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Tuesday, January 23, 2018
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The Rural We: Jesse Freidin

Photo by Sarah Deragon

Published this month, the book Finding Shelter presents 100 black and white portraits of shelter dogs and volunteers from across the country, along with their personal stories. The eye behind the camera, Jesse Freidin, is one of America’s leading fine art dog photographers, having been awarded “Best Dog Photographer” in the San Francisco Bay area, as well as in Los Angeles, every year from 2010 through 2015. The Boston-born Freidin is also the creator of three viral photography series: The Doggie Gaga Project, When Dogs Heal, and Finding Shelter. His work has been featured in Vogue, The Huffington Post, Live! with Regis and Kelly, MTV and many other places. Although he works with private clients across the country, Freidin is now based in North Adams, Mass., where he lives with Pancake, a Boston terrier. He’ll host signings this spring to benefit area shelters featured in his book, including ones for The Little Guild of St. Francis and the Berkshire Humane Society in May, and at Water Street Books in Williamstown, Mass. on Wednesday, April 19 at 4 p.m.

I fell in love with photography in college and taught myself, using Polaroid cameras. I got my first digital camera only two years ago. When I moved to San Francisco, I started working with dogs and noticed how powerful it was and the joy people had when they were with dogs. I apprenticed at a portrait studio for a year, photographing families. Then I took my Hasselblad and photographed a friend’s dog, and it was an eye-opening experience. I thought, I can do this in a different, fine-art way and I started building up a business. I have wonderful clients that I cherish and we build relationships together. A lot of it is word of mouth, but also social media, the website, and work of mine that appears in magazines. To be a working artist, you have to hustle hard. I’ve been lucky in that I have a unique style and approach.

I love New England, and when I was in California for 10 years, I missed it a lot. I’d always dreamed of having a studio with big windows and a loft, but all of the ones where I lived were so expensive that I was priced out. I’m a country person, and I really wanted a space with other artists in a small town. The price was really good at Eclipse Mill and I moved here without knowing anyone.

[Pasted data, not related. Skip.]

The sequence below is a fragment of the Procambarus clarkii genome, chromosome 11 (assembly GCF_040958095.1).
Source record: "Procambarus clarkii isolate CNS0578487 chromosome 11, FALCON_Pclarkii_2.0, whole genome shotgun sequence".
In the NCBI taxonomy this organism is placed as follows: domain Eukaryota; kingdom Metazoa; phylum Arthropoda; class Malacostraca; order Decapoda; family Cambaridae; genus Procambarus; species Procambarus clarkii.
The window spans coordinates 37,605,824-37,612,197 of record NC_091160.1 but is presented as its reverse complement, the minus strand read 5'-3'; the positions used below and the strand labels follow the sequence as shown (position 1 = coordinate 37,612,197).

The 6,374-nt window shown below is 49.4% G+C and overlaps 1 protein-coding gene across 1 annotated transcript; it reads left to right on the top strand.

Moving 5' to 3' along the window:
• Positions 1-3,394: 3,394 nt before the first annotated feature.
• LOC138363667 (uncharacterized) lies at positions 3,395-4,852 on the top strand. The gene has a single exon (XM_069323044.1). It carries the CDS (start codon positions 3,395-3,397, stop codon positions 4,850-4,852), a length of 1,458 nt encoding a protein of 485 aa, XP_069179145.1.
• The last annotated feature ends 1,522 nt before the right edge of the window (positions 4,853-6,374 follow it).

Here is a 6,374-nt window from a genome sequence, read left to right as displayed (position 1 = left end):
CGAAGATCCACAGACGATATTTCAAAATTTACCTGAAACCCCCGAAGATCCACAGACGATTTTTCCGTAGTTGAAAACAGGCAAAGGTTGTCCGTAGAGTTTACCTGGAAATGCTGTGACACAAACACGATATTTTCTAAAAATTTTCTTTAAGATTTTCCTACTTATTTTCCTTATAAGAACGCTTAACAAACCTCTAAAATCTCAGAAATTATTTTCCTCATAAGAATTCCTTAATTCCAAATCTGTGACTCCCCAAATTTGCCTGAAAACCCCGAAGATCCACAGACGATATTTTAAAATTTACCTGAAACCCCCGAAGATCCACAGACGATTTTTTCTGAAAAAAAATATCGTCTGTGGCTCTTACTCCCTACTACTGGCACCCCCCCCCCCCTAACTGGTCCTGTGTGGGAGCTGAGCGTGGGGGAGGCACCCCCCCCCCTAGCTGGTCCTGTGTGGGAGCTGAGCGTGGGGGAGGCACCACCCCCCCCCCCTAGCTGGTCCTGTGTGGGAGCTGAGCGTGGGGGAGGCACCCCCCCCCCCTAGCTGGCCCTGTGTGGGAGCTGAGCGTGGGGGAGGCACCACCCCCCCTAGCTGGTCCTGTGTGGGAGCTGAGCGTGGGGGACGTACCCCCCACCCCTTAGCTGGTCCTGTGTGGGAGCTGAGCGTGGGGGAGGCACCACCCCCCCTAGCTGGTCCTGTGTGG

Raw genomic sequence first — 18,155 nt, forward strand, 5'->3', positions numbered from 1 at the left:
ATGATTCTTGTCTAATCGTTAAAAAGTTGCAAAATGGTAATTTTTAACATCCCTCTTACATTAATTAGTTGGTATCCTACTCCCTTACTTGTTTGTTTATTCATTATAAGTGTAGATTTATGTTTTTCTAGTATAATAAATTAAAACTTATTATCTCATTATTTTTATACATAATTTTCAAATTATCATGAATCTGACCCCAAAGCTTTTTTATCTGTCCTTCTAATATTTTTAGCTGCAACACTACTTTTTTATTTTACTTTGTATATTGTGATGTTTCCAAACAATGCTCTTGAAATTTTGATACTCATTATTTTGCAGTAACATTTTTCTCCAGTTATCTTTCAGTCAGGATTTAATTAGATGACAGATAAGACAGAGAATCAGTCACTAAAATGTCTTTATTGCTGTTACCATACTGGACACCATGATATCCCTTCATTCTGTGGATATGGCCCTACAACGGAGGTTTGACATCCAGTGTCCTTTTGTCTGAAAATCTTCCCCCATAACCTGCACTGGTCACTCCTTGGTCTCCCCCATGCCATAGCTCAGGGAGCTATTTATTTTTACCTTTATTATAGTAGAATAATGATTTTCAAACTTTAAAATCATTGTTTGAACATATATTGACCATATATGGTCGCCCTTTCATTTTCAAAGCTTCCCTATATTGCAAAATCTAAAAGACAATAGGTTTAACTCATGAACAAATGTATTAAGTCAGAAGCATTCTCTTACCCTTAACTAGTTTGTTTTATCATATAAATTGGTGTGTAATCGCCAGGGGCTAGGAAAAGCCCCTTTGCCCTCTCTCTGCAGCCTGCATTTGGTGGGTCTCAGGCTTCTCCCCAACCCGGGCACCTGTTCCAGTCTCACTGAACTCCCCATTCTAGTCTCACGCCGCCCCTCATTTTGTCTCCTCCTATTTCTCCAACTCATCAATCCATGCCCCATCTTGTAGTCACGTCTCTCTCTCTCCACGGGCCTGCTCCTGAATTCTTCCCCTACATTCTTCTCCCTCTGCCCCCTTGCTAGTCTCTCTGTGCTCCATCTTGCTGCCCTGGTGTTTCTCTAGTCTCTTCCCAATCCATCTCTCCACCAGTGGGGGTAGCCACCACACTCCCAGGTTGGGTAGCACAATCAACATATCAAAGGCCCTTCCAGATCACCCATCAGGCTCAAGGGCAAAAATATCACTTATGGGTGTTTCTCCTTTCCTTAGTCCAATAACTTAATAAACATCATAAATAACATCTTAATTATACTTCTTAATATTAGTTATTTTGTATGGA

I got the idea for Finding Shelter after photographing dogs for 10 years and being involved with animal rescues. Through working with lots of dogs that came from shelters, I saw that people still, in 2017, don’t want a shelter dog because they think they have issues. There’s a reputation of sadness that deters people from adopting and volunteering at shelters. I wanted to show what is beautiful about that world. It’s been proven that a good, professional photo of a dog will get them adopted. But I don’t like silly photographing; I prefer something with depth and feeling that shows the relationship between people and dogs. Shelters are full of beautiful stories — it’s not just the dogs, but the volunteers that get healed.

I started the project three years ago, in San Francisco and Los Angeles. With funding from a Kickstarter, I then selected groups from coast to coast, choosing an even amount of underfunded groups with a high-kill rate and some that were no-kill because they were located in wealthy neighborhoods.

Photos taken in Pittsfield and West Cornwall

In every shelter, the ratio is about 25 percent paid staff and 75 percent volunteers. Without volunteers, they wouldn’t be able to run or even exist. Humans overbreed pets and they don’t know enough about the importance of spaying and neutering, so many animals get abandoned in one way or another. The shelters aren’t so big that they can hold every animal, and there’s not enough money to pay that many people The only way to keep it functioning is to have volunteers. Volunteers walk, feed and clean for zero money. Once they start, they often do it every day for years.

For every shelter I photographed, they received high-res digital files that they’re allowed to use on their website, in the shelters themselves and for other marketing purposes. They can set up book signings, and I’ll go there to raise money for them directly. The shelters also can purchase the books at a discount and sell them to raise money or auction them off at fundraisers.

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Posted by Amy Krzanik on 04/03/17 at 10:22 AM • Permalink